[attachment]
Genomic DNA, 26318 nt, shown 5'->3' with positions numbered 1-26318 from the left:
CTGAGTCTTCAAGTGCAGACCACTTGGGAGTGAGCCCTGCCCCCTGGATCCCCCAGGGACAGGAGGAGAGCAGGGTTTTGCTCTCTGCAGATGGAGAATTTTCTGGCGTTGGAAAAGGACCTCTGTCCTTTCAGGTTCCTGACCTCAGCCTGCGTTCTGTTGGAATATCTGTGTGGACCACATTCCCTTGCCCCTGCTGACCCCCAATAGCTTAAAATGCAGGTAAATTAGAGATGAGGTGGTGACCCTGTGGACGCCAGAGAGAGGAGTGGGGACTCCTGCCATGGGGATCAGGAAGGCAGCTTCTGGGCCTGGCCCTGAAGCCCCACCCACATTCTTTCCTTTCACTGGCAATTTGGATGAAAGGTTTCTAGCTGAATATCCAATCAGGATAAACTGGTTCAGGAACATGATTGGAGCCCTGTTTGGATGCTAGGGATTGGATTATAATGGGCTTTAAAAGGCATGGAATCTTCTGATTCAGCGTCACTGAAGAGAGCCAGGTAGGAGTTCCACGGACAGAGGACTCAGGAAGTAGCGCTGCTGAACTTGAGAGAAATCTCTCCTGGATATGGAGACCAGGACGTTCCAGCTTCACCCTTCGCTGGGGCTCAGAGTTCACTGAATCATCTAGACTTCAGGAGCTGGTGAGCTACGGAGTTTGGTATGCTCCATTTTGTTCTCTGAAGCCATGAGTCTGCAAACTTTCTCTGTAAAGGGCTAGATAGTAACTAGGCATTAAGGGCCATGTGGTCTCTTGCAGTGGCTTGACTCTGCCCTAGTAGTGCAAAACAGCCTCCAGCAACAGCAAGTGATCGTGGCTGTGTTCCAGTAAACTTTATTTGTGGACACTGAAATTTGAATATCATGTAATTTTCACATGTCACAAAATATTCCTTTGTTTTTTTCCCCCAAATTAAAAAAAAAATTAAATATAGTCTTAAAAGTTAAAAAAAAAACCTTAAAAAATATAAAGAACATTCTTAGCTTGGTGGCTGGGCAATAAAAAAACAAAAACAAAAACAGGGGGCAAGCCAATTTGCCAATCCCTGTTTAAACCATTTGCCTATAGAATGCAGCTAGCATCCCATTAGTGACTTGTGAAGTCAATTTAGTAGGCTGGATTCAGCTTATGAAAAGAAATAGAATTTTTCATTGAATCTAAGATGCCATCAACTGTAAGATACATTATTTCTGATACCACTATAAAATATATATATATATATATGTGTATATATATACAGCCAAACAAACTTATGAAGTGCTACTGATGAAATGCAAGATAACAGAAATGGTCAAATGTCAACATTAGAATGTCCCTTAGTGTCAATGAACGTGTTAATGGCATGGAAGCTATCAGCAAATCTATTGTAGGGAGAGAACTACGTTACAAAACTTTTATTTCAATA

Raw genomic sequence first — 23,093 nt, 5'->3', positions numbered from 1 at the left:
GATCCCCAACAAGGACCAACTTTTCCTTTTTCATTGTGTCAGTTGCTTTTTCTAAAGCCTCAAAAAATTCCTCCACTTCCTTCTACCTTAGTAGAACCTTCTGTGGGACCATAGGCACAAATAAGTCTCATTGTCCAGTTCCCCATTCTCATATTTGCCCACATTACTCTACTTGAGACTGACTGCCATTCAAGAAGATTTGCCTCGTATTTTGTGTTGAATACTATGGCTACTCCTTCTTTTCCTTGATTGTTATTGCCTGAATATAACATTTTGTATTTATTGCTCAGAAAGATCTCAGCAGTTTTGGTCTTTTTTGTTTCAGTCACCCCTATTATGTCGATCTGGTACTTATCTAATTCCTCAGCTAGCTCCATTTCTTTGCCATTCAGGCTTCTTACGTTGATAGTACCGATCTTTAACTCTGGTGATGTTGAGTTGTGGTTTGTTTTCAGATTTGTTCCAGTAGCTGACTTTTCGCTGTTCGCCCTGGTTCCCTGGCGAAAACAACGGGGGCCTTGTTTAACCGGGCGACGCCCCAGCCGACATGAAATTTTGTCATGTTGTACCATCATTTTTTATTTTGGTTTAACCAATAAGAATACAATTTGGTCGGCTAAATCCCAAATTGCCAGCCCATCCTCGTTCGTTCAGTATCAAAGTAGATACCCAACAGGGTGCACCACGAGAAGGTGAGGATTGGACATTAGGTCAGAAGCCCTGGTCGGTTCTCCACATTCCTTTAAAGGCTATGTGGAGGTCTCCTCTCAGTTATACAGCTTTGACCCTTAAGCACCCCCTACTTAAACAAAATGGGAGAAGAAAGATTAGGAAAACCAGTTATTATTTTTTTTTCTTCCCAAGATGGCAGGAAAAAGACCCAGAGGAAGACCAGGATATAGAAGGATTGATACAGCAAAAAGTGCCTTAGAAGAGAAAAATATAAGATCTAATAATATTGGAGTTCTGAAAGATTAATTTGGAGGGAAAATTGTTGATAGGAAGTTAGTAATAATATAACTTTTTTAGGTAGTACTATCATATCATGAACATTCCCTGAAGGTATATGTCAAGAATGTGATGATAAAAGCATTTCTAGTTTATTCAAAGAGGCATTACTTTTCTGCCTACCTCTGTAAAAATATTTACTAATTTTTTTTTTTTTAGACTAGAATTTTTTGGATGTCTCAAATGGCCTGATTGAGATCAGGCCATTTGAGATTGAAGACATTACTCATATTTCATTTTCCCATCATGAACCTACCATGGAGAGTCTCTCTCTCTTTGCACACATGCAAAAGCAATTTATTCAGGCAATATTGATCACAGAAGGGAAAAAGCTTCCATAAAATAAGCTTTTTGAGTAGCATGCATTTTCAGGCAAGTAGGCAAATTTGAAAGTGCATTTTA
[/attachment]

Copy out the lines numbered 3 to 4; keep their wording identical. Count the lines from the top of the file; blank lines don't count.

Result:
Raw genomic sequence first — 23,093 nt, 5'->3', positions numbered from 1 at the left:
GATCCCCAACAAGGACCAACTTTTCCTTTTTCATTGTGTCAGTTGCTTTTTCTAAAGCCTCAAAAAATTCCTCCACTTCCTTCTACCTTAGTAGAACCTTCTGTGGGACCATAGGCACAAATAAGTCTCATTGTCCAGTTCCCCATTCTCATATTTGCCCACATTACTCTACTTGAGACTGACTGCCATTCAAGAAGATTTGCCTCGTATTTTGTGTTGAATACTATGGCTACTCCTTCTTTTCCTTGATTGTTATTGCCTGAATATAACATTTTGTATTTATTGCTCAGAAAGATCTCAGCAGTTTTGGTCTTTTTTGTTTCAGTCACCCCTATTATGTCGATCTGGTACTTATCTAATTCCTCAGCTAGCTCCATTTCTTTGCCATTCAGGCTTCTTACGTTGATAGTACCGATCTTTAACTCTGGTGATGTTGAGTTGTGGTTTGTTTTCAGATTTGTTCCAGTAGCTGACTTTTCGCTGTTCGCCCTGGTTCCCTGGCGAAAACAACGGGGGCCTTGTTTAACCGGGCGACGCCCCAGCCGACATGAAATTTTGTCATGTTGTACCATCATTTTTTATTTTGGTTTAACCAATAAGAATACAATTTGGTCGGCTAAATCCCAAATTGCCAGCCCATCCTCGTTCGTTCAGTATCAAAGTAGATACCCAACAGGGTGCACCACGAGAAGGTGAGGATTGGACATTAGGTCAGAAGCCCTGGTCGGTTCTCCACATTCCTTTAAAGGCTATGTGGAGGTCTCCTCTCAGTTATACAGCTTTGACCCTTAAGCACCCCCTACTTAAACAAAATGGGAGAAGAAAGATTAGGAAAACCAGTTATTATTTTTTTTTCTTCCCAAGATGGCAGGAAAAAGACCCAGAGGAAGACCAGGATATAGAAGGATTGATACAGCAAAAAGTGCCTTAGAAGAGAAAAATATAAGATCTAATAATATTGGAGTTCTGAAAGATTAATTTGGAGGGAAAATTGTTGATAGGAAGTTAGTAATAATATAACTTTTTTAGGTAGTACTATCATATCATGAACATTCCCTGAAGGTATATGTCAAGAATGTGATGATAAAAGCATTTCTAGTTTATTCAAAGAGGCATTACTTTTCTGCCTACCTCTGTAAAAATATTTACTAATTTTTTTTTTTTTAGACTAGAATTTTTTGGATGTCTCAAATGGCCTGATTGAGATCAGGCCATTTGAGATTGAAGACATTACTCATATTTCATTTTCCCATCATGAACCTACCATGGAGAGTCTCTCTCTCTTTGCACACATGCAAAAGCAATTTATTCAGGCAATATTGATCACAGAAGGGAAAAAGCTTCCATAAAATAAGCTTTTTGAGTAGCATGCATTTTCAGGCAAGTAGGCAAATTTGAAAGTGCATTTTA